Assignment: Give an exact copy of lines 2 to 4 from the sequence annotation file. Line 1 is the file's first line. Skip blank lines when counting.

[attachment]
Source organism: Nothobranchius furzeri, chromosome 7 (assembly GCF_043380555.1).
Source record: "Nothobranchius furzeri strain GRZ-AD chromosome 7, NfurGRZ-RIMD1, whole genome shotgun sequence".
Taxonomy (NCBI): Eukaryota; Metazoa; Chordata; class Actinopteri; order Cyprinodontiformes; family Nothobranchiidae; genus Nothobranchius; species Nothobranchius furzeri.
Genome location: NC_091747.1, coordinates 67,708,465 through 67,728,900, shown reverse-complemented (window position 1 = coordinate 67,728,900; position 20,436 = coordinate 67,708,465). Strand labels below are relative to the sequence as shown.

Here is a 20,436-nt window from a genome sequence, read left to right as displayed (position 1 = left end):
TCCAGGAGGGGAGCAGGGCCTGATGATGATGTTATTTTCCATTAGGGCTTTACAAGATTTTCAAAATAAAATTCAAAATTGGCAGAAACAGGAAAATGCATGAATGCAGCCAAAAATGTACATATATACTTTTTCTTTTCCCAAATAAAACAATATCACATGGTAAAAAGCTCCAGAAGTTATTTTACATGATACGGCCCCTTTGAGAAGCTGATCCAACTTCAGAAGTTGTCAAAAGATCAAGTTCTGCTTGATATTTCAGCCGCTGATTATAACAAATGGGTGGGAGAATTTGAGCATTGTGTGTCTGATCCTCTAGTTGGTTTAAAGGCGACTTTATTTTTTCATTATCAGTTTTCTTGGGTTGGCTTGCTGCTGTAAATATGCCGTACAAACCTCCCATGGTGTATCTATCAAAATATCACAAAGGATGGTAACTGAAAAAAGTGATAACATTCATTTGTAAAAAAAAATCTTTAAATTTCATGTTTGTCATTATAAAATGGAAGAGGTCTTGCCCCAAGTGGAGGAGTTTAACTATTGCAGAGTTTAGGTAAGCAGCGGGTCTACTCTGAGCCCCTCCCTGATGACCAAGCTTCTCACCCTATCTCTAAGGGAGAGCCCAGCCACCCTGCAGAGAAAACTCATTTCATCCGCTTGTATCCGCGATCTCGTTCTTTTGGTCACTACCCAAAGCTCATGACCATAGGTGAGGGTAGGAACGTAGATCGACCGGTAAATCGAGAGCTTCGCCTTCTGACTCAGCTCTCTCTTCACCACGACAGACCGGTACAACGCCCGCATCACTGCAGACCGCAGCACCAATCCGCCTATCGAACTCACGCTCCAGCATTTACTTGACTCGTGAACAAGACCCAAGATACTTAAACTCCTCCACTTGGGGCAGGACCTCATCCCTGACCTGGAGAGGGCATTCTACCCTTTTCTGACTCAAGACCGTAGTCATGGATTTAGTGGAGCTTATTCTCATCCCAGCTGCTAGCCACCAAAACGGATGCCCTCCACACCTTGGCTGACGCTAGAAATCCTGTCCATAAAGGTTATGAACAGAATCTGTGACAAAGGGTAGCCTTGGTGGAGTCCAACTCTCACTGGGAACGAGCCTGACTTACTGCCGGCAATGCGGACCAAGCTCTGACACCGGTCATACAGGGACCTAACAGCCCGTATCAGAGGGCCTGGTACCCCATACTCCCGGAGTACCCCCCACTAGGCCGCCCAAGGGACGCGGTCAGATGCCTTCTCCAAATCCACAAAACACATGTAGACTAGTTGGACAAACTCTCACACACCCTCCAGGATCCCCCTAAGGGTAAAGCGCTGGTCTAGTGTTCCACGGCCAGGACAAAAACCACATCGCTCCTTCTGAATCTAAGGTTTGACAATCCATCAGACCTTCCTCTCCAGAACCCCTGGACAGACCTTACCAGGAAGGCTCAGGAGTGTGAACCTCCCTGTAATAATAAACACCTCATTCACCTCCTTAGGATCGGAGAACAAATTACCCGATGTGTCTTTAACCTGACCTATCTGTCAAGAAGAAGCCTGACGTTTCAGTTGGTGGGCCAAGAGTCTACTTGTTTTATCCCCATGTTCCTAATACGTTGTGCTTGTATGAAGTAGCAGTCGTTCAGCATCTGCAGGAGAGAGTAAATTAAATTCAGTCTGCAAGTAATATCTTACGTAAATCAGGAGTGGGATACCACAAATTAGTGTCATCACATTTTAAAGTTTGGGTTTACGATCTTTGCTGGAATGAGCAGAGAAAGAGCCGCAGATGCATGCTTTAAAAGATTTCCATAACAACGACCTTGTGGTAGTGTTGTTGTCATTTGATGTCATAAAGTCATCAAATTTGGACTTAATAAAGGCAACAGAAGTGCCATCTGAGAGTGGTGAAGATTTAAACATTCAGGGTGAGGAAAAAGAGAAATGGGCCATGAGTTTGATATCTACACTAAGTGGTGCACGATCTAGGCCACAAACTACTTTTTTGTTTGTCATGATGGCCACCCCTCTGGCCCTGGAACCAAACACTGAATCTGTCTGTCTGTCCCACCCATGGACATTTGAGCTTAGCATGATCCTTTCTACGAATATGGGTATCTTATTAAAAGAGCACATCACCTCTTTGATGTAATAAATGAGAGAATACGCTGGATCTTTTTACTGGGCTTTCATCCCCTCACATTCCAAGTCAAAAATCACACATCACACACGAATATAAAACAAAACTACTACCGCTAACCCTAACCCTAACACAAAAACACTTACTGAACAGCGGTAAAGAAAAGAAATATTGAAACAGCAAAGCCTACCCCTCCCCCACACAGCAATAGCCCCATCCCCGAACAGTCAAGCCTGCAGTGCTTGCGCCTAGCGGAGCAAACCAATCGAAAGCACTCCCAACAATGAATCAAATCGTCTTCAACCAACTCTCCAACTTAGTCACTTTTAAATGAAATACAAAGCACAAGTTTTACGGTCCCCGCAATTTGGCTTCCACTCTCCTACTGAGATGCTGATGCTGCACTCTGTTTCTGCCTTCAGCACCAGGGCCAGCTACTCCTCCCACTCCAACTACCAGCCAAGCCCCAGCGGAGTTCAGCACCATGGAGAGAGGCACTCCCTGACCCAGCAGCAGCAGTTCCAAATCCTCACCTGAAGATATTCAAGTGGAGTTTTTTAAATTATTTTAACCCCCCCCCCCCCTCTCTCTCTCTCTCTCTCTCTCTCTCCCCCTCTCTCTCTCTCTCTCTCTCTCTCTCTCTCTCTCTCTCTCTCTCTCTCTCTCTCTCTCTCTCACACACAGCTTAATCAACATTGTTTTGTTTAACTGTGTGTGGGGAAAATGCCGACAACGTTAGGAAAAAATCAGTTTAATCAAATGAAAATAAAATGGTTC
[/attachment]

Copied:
Source record: "Nothobranchius furzeri strain GRZ-AD chromosome 7, NfurGRZ-RIMD1, whole genome shotgun sequence".
Taxonomy (NCBI): Eukaryota; Metazoa; Chordata; class Actinopteri; order Cyprinodontiformes; family Nothobranchiidae; genus Nothobranchius; species Nothobranchius furzeri.
Genome location: NC_091747.1, coordinates 67,708,465 through 67,728,900, shown reverse-complemented (window position 1 = coordinate 67,728,900; position 20,436 = coordinate 67,708,465). Strand labels below are relative to the sequence as shown.